Major cardiovascular problems, secondary to cardiovascular deconditioning, may occur on extended space missions. While it is generally assumed that the microgravity state is the primary cause of cardiovascular deconditioning, sleep deprivation and disruption of diurnal rhythms may also play an important role. Factors that could be modified by either or both of these perturbations include: autonomic function and short-term cardiovascular reflexes, vasoreactivity, circadian rhythm of cardiovascular hormones (specifically the renin-angiotensin system) and renal sodium handling and hormonal influences on that process, venous compliance, cardiac mass, and cardiac conduction processes. The purpose of the Human Studies Core is to provide the infrastructure to conduct human experiments that allow the assessment of the likely role of such factors in the space travel associated cardiovascular deconditioning process, and to develop appropriate countermeasures. The Core takes advantage of the General Clinical Research Center at the Brigham and Women's Hospital, Boston, Massachusetts, to perform these studies.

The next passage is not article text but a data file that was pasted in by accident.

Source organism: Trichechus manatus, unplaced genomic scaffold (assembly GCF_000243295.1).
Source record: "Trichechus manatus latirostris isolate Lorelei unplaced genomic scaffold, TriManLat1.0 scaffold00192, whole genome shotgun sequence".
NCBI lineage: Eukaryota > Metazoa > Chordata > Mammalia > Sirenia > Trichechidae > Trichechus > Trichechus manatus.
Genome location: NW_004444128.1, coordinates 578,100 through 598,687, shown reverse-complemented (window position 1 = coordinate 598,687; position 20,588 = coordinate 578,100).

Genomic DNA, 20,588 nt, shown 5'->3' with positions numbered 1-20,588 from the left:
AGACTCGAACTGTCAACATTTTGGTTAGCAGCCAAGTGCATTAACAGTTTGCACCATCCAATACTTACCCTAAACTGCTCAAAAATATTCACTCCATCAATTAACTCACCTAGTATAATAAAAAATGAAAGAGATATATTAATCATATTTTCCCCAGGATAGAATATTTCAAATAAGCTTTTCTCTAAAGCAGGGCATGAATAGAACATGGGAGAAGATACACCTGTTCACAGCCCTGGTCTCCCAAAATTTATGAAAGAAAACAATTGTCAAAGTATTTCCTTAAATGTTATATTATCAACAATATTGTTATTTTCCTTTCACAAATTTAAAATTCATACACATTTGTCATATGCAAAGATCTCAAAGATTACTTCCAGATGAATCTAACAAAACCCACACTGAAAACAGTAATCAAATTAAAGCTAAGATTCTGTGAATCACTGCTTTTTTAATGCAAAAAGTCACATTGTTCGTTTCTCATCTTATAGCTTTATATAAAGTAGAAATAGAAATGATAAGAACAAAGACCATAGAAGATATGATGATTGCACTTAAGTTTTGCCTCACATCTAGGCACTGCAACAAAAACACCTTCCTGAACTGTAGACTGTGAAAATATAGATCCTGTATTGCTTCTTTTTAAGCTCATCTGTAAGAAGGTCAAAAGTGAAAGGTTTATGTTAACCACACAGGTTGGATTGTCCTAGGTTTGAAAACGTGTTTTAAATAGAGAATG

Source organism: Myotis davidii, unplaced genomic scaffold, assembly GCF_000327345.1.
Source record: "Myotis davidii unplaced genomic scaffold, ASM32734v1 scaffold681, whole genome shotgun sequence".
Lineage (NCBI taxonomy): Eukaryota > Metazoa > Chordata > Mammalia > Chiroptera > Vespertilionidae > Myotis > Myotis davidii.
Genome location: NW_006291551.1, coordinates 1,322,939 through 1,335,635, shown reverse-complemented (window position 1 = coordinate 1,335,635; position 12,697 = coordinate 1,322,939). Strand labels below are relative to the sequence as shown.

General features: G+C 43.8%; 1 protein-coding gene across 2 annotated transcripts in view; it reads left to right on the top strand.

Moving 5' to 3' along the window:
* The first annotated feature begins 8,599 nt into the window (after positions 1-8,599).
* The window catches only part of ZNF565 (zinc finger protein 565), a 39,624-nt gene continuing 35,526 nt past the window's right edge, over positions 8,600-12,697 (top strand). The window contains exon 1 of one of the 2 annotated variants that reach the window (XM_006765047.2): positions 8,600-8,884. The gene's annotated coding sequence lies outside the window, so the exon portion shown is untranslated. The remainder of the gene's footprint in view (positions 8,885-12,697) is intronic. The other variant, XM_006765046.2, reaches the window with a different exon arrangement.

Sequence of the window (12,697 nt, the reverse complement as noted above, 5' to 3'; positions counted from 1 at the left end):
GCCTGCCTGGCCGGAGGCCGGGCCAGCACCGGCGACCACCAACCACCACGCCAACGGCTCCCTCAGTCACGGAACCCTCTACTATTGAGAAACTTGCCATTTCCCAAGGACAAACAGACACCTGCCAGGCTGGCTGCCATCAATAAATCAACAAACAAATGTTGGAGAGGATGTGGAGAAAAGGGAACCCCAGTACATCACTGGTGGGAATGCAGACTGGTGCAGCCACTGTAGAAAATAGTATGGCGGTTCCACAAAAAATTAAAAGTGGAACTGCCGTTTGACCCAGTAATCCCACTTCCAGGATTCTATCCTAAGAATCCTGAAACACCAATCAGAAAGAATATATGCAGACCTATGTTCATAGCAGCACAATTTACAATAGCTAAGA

The Core includes two general experimental protocols. The first protocol involves a head down tilt bed-rest study to simulate microgravity. The second protocol includes the addition of sleep deprivation to the simulated microgravity environment. Before and after each of these environmental manipulations, the subjects undergo acute stressors simulating changes in volume and/or stress, which could occur in space and on return to Earth. The subjects are maintained in a rigidly controlled environment with fixed sleep cycles, activity pattern, and dietary intake of nutrients, fluids, ions and calories. Within the Core experimental protocol framework, investigators perform specific experiments, some based on the application of new non-invasive measurement techniques, to determine the effect of the environmental modifications on the status and responsiveness of the cardiovascular, endocrine, and renal homeostatic systems. In the project led by Professor Cohen, titled Alterations in Cardiovascular Regulation and Function during Simulated Microgravity, investigators apply cardiovascular system identification (CSI) techniques to characterize important cardiovascular regulatory responses including the heart rate and peripheral resistance baroreflexes. The application of CSI involves the use of echocardiography for continuous beat to beat measurement of stroke volume. In the project led by Professor Williams, titled Renal and Cardio-Endocrine Responses in Humans to Simulated Microgravity, investigators characterize the renal and endocrine responses. Finally, in second project led by Professor Cohen, titled Non-Invasive Assessment of Susceptibility to Ventricular Arrhythmias during Simulated Microgravity, investigators apply novel techniques to quantify changes in the cardiac conduction processes and assess any increased tendency toward cardiac arrhythmias or cardiac electrical alterations. Together, these projects cover a broad spectrum of systems involved in maintaining cardiovascular homeostasis and promise to provide new insight regarding their alterations in response to the major environmental changes of microgravity and disruption of circadian rhythms. The data from these studies is being used to develop and test potential countermeasures so as to ensure the health, productivity, and safety of astronauts during and on return from extended missions.